The black keys are for some reason intimidating to new pianists, but they are the simplest concept. To understand the names of the black keys, you will need to know what a “half-step” and an “accidental” are. A half step on the piano refers to a note that is exactly one note away from the original note. An “accidental” in music refers to either a “sharp” (♯), flat (♭), or natural (♮). Sharp means “raised” and flat means “lowered”. The note “D-flat”, or “D♭”, is one half-step down from “D”. Natural means resume to the original note. Another example is “C-sharp”, or “C♯”, is one half-step up from “C”. These notes are enharmonically equivalent, meaning that “D-flat” and “C-sharp” are the same note on the piano. Enharmonic equivalents are notes that sound the same but are spelled differently.
Staff: the set of five lines on which music is written
Grand staff: includes two staves (plural of staff); the entire picture above (not including middle C)
Treble clef: the symbol that indicates which music will generally be played by the right hand/music that is played higher on the keyboard
Bass clef: the symbol that indicates which music will generally be played by the left hand/music that is played lower on the keyboard
“Middle C”: is located in between the two staves on a ledger line (the line that is drawn through the note when there are not enough lines on the staff)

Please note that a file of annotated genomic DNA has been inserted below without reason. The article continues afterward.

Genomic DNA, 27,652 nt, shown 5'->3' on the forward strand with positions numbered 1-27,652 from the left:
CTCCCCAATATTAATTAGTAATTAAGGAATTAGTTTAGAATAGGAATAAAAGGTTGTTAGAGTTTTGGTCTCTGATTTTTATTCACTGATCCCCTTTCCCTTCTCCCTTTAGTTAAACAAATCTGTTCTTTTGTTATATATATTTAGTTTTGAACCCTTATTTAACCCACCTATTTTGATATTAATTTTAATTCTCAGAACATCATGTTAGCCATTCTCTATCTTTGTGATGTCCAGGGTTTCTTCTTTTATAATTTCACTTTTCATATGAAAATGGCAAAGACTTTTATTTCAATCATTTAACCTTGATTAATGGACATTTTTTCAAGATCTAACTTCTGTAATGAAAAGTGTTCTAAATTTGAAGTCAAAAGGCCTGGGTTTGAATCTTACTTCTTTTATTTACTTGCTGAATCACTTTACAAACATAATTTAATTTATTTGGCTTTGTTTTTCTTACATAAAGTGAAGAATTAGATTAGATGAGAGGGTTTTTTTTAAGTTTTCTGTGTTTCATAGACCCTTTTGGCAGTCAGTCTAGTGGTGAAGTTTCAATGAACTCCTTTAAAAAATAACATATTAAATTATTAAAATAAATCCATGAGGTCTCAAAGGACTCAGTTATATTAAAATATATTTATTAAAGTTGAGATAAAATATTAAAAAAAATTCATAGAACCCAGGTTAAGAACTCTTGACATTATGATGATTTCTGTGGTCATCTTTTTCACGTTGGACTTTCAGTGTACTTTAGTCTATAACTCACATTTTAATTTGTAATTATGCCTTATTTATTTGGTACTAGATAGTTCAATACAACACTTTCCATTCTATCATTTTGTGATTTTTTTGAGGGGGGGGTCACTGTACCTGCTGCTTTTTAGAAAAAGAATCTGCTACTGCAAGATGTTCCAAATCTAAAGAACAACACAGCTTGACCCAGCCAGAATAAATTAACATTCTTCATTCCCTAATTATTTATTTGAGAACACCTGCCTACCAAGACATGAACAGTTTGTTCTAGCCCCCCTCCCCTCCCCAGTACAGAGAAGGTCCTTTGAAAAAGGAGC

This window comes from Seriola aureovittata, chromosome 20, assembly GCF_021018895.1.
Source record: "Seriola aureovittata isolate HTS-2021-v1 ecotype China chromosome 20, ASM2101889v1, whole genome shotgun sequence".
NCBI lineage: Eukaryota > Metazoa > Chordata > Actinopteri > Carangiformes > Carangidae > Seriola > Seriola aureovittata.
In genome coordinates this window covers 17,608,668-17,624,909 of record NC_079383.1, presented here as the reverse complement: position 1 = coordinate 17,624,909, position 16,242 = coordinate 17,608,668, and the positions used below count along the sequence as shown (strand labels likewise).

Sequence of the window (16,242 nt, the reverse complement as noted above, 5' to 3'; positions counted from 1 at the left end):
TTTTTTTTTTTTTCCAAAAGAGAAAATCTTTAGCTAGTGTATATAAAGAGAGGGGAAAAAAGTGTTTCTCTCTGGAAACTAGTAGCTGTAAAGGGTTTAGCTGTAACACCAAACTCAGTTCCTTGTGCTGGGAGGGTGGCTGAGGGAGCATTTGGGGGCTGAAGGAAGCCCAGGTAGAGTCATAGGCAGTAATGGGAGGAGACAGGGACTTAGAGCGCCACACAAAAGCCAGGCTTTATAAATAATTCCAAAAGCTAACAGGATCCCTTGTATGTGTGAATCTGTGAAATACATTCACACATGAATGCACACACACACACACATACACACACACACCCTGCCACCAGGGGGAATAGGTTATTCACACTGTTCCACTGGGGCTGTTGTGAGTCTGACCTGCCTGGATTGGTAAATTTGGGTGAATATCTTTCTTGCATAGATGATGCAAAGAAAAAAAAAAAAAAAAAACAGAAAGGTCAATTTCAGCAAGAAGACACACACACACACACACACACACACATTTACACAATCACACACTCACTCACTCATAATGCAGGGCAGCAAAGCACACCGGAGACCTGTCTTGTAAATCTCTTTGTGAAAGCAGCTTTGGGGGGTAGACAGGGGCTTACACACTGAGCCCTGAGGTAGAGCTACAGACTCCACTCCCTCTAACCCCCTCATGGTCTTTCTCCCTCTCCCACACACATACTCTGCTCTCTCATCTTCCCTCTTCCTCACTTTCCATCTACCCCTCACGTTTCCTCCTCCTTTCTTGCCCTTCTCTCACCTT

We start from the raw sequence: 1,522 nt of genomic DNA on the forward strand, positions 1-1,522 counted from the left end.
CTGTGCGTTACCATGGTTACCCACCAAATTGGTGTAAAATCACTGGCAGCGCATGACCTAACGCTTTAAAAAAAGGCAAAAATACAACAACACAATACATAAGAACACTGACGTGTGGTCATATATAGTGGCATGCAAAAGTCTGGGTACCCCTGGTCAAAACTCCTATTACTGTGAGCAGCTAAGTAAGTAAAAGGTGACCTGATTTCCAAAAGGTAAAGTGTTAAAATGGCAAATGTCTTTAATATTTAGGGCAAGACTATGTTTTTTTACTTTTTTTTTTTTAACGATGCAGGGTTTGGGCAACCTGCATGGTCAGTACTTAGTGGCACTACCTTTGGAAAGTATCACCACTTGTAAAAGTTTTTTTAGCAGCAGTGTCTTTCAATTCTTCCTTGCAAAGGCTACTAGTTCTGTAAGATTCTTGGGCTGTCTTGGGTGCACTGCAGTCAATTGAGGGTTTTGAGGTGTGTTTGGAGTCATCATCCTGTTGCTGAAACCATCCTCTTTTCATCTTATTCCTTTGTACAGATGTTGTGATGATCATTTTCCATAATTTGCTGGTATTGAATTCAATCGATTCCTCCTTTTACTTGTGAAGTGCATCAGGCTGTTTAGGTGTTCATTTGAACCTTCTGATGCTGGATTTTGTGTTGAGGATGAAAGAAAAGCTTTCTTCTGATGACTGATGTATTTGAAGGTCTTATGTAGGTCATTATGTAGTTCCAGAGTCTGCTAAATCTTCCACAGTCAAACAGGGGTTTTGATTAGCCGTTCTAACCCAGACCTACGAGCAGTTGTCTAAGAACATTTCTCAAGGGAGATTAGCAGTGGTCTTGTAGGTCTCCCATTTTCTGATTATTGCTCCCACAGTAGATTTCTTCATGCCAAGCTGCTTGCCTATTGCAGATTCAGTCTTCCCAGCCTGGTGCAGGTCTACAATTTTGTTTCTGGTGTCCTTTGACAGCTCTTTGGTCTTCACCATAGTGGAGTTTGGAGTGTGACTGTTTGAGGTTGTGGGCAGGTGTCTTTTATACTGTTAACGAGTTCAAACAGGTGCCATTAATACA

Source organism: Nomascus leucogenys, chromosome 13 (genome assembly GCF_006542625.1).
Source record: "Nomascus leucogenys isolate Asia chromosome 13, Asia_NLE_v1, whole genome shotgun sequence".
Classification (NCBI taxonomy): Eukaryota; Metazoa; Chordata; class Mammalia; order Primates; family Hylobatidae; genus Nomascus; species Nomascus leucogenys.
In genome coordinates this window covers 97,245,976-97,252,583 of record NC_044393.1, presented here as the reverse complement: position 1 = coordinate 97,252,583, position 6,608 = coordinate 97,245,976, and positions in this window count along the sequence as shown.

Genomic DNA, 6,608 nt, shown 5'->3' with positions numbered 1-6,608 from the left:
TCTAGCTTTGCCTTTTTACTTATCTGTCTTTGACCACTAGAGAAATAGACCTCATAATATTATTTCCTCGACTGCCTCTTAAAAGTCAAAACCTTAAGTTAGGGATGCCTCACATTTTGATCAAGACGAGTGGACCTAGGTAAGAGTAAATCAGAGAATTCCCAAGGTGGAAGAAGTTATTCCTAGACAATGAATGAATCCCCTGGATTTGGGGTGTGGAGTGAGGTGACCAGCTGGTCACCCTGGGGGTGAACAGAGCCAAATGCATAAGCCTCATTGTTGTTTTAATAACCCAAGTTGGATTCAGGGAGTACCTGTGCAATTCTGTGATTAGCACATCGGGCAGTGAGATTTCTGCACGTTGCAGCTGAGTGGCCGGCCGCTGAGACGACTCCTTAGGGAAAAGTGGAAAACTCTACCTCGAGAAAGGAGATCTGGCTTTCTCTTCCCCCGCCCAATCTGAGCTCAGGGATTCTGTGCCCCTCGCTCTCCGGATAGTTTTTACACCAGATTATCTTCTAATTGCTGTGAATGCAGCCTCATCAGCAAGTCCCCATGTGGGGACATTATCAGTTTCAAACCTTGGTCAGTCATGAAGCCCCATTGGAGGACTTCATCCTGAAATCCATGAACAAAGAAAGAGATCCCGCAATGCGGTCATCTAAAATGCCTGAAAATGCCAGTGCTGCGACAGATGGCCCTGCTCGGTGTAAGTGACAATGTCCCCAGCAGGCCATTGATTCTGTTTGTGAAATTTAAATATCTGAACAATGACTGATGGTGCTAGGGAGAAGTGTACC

Step 2: Reading the Treble Clef
It is traditional to learn how to read the treble clef first, then the bass clef. Two acronyms are useful when quickly learning treble clef.
- FACE (easy to remember)- the spaces in between the lines, from bottom to top
- EGBDF (Every Good Boy Deserves Fudge)- the lines, from bottom to top
Treble clef is sometimes called the “G clef” because the clef spirals around the “G”. This can be a quick reference point if you need to count notes, or in case you forget the acronyms.
Step 3: Reading the Bass Clef
There are also popular acronyms for the learning the bass clef:
- ACEG (All Cows Eat Grass)- the spaces in between the lines, from bottom to top
- GBDFA (Great Big Dodos Fly Anywhere)- the lines, from bottom to top
Bass clef is sometimes referred to as “F Clef” because the colon surrounds the “F”.
Tips for Quick Success
Like learning a foreign language, learning how to read music takes time and practice. The fastest way to familiarize yourself with the notes are to purchase flashcards or find some online courses. Practice your flashcards every day, even if just for two or three minutes. The first and most obvious way to practice them is to look at the note, try to recall the name, and then check yourself. When this gets easier, then combine this procedure with finding the note on the piano. Once you become an expert at doing this, you can officially read music, and theoretically, sit down and sight read simple tunes.
Playing by Ear
Playing music by ear can also seem to be somewhat of a mystifying talent, but it can be learned with a bit of practice. If you want to stick to learning music by reading scores (sheet music), that is fine, but there is another world outside of just reading music that includes playing by ear and improvising. Counterintuitively, improvising is very beginner-friendly.